10 And not only so, but also when Rebekah had conceived children by one man, our forefather Isaac, 11 though they were not yet born and had done nothing either good or bad—in order that God’s purpose of election might continue, not because of works but because of him who calls— 12 she was told, “The older will serve the younger.” 13 As it is written, “Jacob I loved, but Esau I hated.”
14 What shall we say then? Is there injustice on God’s part? By no means! 15 For he says to Moses, “I will have mercy on whom I have mercy, and I will have compassion on whom I have compassion.” 16 So then it depends not on human will or exertion, but on God, who has mercy. 17 For the Scripture says to Pharaoh, “For this very purpose I have raised you up, that I might show my power in you, and that my name might be proclaimed in all the earth.” 18 So then he has mercy on whomever he wills, and he hardens whomever he wills.
Love and Hate in the Bible
In the West in the 21st century, we tend to take our definitions of love and impose them on the Bible. Most commonly love, for us, is a positive rush of emotion. We rarely find the motivation to say that we love someone when we don’t feel positive about them. The word hate is used by us for negative, vindictive emotion. We want to get even with people and so we have bitter feelings. Sometimes our hate has the flavour of contempt. We think that we are justified in our hate-fueled fury.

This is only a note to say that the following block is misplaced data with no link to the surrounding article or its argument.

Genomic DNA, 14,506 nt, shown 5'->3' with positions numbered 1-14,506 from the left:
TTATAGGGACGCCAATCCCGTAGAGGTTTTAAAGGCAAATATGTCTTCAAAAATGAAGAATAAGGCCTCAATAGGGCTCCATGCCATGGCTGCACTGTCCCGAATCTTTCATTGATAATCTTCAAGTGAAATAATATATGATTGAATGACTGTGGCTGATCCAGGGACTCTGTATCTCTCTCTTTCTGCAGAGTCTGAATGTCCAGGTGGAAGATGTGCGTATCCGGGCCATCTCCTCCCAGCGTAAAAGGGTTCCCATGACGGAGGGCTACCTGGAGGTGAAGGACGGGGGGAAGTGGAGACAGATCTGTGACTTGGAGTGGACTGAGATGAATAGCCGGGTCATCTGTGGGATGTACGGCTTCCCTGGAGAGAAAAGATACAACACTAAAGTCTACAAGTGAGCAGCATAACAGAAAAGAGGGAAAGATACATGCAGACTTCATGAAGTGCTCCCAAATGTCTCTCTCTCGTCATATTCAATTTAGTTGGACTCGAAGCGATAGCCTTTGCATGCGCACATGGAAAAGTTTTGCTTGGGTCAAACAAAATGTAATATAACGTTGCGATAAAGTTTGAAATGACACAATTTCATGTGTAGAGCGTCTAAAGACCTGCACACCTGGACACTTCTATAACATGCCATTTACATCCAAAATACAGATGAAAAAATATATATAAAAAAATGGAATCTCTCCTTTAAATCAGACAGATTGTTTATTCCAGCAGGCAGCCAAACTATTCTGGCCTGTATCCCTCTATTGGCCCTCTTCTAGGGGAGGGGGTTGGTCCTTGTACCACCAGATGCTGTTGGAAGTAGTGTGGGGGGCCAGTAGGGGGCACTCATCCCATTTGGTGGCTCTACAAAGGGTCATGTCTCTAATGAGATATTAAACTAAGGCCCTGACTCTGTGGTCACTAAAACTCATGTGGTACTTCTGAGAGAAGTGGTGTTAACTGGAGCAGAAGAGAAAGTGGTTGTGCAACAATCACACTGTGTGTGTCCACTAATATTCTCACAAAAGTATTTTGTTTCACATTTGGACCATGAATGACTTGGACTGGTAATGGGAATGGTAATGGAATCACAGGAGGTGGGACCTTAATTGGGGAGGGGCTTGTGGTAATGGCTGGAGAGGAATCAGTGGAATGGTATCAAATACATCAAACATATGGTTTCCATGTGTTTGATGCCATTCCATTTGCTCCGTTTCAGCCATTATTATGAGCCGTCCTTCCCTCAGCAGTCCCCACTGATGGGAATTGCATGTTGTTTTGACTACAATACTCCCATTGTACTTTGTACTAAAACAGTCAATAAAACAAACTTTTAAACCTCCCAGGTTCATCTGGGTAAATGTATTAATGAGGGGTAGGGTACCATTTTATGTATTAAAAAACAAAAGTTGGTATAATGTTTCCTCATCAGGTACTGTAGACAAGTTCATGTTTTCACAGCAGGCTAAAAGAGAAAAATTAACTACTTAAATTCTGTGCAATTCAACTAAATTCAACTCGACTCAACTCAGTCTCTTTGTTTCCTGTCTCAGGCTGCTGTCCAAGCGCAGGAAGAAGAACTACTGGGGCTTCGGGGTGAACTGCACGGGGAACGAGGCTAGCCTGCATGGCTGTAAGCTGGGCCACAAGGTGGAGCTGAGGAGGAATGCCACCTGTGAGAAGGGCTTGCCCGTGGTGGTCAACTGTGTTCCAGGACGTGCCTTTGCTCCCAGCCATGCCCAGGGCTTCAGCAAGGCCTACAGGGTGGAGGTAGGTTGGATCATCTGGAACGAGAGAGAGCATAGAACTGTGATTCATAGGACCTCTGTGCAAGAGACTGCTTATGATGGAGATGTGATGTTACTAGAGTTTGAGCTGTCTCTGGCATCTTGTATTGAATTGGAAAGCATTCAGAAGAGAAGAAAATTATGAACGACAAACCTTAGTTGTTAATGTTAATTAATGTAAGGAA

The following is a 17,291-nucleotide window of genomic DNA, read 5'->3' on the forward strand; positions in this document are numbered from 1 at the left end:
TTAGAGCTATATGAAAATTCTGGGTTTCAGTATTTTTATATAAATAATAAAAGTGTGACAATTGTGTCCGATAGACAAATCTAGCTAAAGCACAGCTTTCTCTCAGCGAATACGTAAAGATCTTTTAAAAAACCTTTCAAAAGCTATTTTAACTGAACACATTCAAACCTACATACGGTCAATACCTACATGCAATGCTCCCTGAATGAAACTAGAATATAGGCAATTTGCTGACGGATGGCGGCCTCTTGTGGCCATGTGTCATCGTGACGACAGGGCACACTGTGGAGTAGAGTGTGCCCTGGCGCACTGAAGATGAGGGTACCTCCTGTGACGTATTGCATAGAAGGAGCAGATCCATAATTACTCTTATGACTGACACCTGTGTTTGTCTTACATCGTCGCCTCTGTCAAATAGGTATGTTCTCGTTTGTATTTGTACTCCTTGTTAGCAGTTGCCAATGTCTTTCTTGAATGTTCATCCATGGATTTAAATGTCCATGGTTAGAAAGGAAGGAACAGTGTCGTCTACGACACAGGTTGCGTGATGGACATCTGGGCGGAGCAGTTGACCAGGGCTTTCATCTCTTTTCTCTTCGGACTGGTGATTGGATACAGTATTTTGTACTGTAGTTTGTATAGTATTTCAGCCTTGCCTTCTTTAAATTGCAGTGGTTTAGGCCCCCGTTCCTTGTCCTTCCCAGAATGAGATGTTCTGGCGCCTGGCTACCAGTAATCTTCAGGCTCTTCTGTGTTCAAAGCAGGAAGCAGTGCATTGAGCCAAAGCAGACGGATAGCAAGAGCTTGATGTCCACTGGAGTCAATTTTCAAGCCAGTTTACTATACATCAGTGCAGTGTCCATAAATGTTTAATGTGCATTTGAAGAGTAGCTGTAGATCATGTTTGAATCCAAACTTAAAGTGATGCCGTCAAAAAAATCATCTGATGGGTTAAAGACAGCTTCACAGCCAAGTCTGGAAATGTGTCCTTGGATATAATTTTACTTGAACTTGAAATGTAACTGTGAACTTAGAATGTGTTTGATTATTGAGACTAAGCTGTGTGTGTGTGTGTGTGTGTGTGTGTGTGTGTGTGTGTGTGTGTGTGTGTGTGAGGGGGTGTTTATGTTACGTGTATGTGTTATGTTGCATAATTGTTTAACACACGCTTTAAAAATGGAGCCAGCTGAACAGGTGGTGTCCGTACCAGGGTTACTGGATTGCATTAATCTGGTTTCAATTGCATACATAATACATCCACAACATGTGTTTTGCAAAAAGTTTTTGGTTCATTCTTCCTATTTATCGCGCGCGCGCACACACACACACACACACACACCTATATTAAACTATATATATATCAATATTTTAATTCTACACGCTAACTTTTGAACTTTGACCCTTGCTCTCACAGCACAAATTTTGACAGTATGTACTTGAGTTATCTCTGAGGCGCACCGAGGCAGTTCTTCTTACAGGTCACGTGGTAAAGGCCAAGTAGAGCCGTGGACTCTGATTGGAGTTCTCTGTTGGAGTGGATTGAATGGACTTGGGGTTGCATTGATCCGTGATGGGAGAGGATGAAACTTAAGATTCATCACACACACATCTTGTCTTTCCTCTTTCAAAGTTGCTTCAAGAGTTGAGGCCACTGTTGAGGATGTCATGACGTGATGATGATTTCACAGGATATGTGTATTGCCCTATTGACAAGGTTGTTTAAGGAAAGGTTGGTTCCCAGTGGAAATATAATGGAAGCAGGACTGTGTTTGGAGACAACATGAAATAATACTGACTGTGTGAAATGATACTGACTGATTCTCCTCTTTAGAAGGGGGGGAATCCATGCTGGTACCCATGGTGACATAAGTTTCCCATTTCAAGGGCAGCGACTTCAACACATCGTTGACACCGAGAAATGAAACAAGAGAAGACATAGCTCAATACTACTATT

Although the Bible allows the connection of passion and emotion with the words ‘love’ and ‘hate’, it is not always how the words are used. In Luke 14, Jesus says that people should hate their family. It doesn’t sound too Christ-like, does it. However, he is really talking about focus. Strength of focus is often described as love or hate. When one is focused on Jesus one moves toward him with only secondary focus on family and friends. The difference between the focus is so intense it can be described as love and hate. We love Jesus and ‘hate’ everyone else. However, those living around us will be living in the wake of our pursuit of God. The wake of love for Jesus washes love over them which is greater than the love they would have if they tried to generate it for themselves.
In the passage above God’s love is not a rush of emotion, it is a choice ‘for’ someone. God’s hate is a sovereign choice against someone or something. God has chosen Israel and now God chooses us. Have you responded to God’s sovereign choice?
You love and you hate, but not like us. May we live in the focus of your love and spread it to those around us. May we ‘forget’ ourselves, our family, and our friends as we live for you and therefore serve them more fully.
- Which patriarchs does Paul mention?
- How are the patriarchs connected with Israel?
- What is Paul teaching about Israel?
- Does God love and hate people today in the same way that he did in the Old Testament?
- How do you love and hate people?